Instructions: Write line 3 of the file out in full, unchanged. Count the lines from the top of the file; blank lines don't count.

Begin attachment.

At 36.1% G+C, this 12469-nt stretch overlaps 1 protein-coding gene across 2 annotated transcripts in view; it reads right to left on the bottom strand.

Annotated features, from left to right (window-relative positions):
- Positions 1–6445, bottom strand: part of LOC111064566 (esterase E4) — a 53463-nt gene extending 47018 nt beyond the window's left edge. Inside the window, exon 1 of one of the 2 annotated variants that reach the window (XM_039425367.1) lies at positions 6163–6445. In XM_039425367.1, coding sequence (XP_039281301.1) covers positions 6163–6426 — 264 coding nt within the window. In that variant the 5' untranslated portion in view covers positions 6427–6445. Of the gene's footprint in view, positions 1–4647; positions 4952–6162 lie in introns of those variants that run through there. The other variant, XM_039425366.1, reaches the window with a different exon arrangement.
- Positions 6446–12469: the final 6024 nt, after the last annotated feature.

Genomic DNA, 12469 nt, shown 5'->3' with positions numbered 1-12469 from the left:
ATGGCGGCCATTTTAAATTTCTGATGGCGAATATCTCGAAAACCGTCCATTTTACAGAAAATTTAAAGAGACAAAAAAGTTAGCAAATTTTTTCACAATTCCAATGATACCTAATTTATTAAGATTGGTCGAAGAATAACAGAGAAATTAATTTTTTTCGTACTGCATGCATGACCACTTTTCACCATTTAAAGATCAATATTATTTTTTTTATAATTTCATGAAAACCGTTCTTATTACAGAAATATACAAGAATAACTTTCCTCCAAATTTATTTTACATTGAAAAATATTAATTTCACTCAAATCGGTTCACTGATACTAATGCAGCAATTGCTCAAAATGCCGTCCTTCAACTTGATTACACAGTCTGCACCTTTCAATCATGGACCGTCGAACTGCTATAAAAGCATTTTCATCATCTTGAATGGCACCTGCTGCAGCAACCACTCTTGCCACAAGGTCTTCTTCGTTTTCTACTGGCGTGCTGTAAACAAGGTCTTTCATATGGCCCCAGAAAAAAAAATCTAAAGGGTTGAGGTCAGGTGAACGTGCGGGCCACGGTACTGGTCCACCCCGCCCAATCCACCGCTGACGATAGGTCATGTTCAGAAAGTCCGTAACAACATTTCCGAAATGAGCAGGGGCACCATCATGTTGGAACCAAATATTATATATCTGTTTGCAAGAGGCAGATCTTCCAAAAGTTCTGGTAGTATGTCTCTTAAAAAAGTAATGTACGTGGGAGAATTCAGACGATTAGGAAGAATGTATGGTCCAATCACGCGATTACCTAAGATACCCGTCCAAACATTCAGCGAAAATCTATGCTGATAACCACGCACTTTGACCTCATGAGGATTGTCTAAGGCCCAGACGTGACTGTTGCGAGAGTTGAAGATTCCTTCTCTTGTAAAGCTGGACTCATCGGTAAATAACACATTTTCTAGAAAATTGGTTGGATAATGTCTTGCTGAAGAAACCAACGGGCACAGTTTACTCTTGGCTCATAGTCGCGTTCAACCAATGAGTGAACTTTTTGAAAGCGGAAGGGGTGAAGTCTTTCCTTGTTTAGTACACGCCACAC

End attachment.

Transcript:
- Positions 1–6445, bottom strand: part of LOC111064566 (esterase E4) — a 53463-nt gene extending 47018 nt beyond the window's left edge. Inside the window, exon 1 of one of the 2 annotated variants that reach the window (XM_039425367.1) lies at positions 6163–6445. In XM_039425367.1, coding sequence (XP_039281301.1) covers positions 6163–6426 — 264 coding nt within the window. In that variant the 5' untranslated portion in view covers positions 6427–6445. Of the gene's footprint in view, positions 1–4647; positions 4952–6162 lie in introns of those variants that run through there. The other variant, XM_039425366.1, reaches the window with a different exon arrangement.